It is the last straw for me. I know that these kinds of cases are very much in the hands of the lawyers. This is their arena. So I have sat patiently waiting to see how CTC’s current administration would chose to respond to all of this. What the survivors of CTC want is for them to own their part. To apologize. Not say how sorry they are for what happened to us and wish us well, but to publicly own the fact that their very existence as an institution today is because the well being and safety of the students was sacrificed for the INSTITUTION ITSELF! They would not EXIST if the kids hadn’t been silenced. If the right thing was done back in the 1980’s, when all of the shit hit the fan, the theater would have gone under. Instead, the board of directors and administration saved the theater and vilified the children who came forward at the time, saving the theater and their reputation, which never deserved to be saved. The BCA investigator who testified at my trial referred to the place as “a cesspool”. My lawyer says that in the 35+ years he has been doing this work, he has NEVER seen anything like what they have found through their investigation. They should have gone down. They didn’t. They survived. Those of us who were assaulted there still have nightmares. CTC needs to help those that were harmed, take a real stand, not deny their culpability and put “policies” in place, but take some damn initiative to make things better for children all over! Stop hiding from the past! They want to own their legacy of 50+ years, OWN ALL OF IT!!!

I have taken the high road through all of this, trying to give CTC a chance to do the right thing, not wanting to make things ugly because I believe healing happens in the light and we don’t need more discourse. But this personal attack on me is enough evidence for me to take a different kind of stand. I ask that you not buy tickets, send your kids to their classes, audition for their shows, accept jobs or support them in any way until they do the right thing by the survivors. If you work there, ask yourself if you want to work for an organization that would do this to the survivor of sexual assault who brought the truth to light. Other theatre companies, make a point of reaching out to employees of CTC and offer them work so they have other options around town. To the other theater owners, artistic directors and administrators, board of director members around town, call on CTC to do the right thing. Many of you are my friends. Do you think this is right? If you are okay with it, ask yourself if you would be okay with it if I were your daughter.

(above post by Laura Stearns Adams)

Published by ginmusto

Writer. Blogger. Amateur Baker.

9 thoughts on “A Call for Boycotting CTC

  1. Sorry, are you doing the boycott or not? I couldn’t tell from the wording.

    Sent from my iPhone



  2. Maybe Ms. Stern’s grievance should be more with the jury that applied the law as they were instructed? Or the rule in the legal system that allows CTC to seek repayment of court costs, if they are the “prevailing party”, under Minn. Stat. 549.04… (Note that the award of costs is not a slam dunk. An analysis must be done by the judge to determine if CTC in fact “prevailed” – when they were found negligent, but not liable (note there are multiple elements of negligence liability) – and whether the costs sought are “reasonable”. The judge has not ruled on that yet.)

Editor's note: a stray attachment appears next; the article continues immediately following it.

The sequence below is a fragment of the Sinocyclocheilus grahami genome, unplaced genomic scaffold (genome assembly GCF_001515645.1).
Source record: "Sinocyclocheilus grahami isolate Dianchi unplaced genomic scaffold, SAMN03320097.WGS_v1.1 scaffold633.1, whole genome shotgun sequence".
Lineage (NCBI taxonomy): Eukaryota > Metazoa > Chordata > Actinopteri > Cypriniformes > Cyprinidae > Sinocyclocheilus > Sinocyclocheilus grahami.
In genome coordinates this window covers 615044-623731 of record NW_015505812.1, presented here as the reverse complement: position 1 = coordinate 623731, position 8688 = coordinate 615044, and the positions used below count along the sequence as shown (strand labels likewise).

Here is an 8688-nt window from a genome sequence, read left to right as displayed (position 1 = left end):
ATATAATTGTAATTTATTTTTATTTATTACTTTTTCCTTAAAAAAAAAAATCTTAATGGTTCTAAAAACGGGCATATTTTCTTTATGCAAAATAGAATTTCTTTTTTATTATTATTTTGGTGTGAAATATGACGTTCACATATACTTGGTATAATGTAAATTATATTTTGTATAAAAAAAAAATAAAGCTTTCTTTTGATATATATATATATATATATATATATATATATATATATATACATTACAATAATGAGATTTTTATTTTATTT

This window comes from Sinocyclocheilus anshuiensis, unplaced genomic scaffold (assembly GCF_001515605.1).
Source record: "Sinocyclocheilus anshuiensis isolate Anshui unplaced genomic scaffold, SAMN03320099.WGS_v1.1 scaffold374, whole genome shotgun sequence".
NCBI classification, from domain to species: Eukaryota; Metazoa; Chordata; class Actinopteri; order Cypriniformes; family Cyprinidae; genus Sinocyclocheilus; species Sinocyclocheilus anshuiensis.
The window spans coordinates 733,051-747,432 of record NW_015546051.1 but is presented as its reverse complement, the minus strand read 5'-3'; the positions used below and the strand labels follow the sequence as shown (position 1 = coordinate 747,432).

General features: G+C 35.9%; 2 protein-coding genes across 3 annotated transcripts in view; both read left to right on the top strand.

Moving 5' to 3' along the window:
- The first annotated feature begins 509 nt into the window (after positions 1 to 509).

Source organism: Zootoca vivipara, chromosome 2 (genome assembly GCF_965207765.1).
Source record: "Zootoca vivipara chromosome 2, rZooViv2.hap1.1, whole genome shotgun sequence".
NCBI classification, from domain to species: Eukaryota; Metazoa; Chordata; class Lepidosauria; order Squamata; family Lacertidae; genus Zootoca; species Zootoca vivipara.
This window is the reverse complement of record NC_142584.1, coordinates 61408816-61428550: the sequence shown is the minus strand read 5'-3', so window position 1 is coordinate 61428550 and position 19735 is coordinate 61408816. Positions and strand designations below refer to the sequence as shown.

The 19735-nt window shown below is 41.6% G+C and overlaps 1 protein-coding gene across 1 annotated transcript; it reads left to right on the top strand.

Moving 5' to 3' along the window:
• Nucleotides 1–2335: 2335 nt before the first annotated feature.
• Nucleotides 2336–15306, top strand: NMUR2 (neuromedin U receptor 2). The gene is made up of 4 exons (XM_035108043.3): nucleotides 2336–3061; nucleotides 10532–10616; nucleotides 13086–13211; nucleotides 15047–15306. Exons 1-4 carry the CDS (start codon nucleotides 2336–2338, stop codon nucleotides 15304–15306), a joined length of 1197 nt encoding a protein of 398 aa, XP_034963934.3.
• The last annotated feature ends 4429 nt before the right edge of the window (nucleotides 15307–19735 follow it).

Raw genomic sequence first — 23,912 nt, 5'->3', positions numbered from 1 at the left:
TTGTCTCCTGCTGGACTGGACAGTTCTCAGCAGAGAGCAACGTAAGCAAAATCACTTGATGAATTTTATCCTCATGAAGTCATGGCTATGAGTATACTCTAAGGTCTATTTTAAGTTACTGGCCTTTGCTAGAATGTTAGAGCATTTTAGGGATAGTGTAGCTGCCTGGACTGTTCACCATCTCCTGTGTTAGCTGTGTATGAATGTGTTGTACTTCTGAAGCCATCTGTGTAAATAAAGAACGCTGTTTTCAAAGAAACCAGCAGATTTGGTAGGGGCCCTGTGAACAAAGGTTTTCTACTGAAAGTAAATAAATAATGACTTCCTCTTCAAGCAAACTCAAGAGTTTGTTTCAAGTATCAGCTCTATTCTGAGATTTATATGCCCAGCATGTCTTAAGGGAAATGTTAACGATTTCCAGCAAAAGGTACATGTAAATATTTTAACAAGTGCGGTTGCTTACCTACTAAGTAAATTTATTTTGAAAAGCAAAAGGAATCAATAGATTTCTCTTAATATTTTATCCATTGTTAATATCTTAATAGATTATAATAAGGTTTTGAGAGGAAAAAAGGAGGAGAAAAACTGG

I worked briefly at CTC in the 70s and Donahue was an egotistical, tyrant who intimidated staff, parents and board alike. CTC has made a lot of changes since Donahue was arrested in May of 1984, and there is nothing to suggest that the institution is now corrupt. Stern’s attorney has said: “If I have any reason to think it’s not wholesome and safe today, I will call it out,” Anderson said. “Right now, I have reason to see it as wholesome and safe. And so I am supportive of what they are doing and how they are doing it. Nor is it our intention to take them down.”
    That being said, I am disappointed that McLean and Adamczyk are effectively escaping responsibility, and that CTC chooses to utilize a strict application of the rules of court to further burden the victim.


    1. I agree that this situation certainly exposes the issues of the jury and our legal system. However, the implications of CTC wanting Stearns to be responsible for their trial fees as well as their continual lack of responsibility and transparency about what occurred in the 1980s is too much. This is a deeply systemic issue and it certainly isn’t just CTC. However, we have to start somewhere and I stand by starting with boycotting them.


      1. I respect your views, but wonder if they take into account all the facts. The “systemic issue” you rely on occurred in the distant past. CTC has, by all reports undergone substantial changes over the 35 years since ousting Donahue and his ilk. Is there not room to celebrate that and its positive effects within the theatre community – children’s theatre in particular?
        The Guthrie has had some more recent issues with legal culpability for gender biases in their workshops. Should we boycott Guthrie too? https://www.mprnews.org/story/2018/05/11/guthrie-announces-steps-after-harassment-probe


      2. 1) I am very aware of all the facts.
        2) I would hardly call the 1980s the distant past. It certainly isn’t distant to the assault survivors.
        3) Substantial change is not enough. Ignoring reparation and being unwilling to support and listen to survivors is evident that CTC has not change enough to recognize what has happened at their institution.
        4) I work at the Guthrie and I am very aware of their sexual harassment investigation. I however am not here to speak about that right now. Whether people continue to attend a theater is their own choice.

        I did not write this post in order to argue whether CTC should be held responsible. I believe they should. Know if you continue to provoke argument and be defensive I will not continue to engage. If you have questions about why boycotting is an effective strategy, I would be happy to oblige. As an assault survivor myself, I am under no obligation to explain why the past matters.


      3. No need to argue. We’re both entitled to agree or disagree, in whole or in part.
        I’ll agree that what happened to those victimized at CTC in the past was horrendous and should be recognized as such.


  3. I don’t know you. I hope to meet you. Thank you thank you thank you for using your platform to give more space for Laura’s words which she speaks for so many others.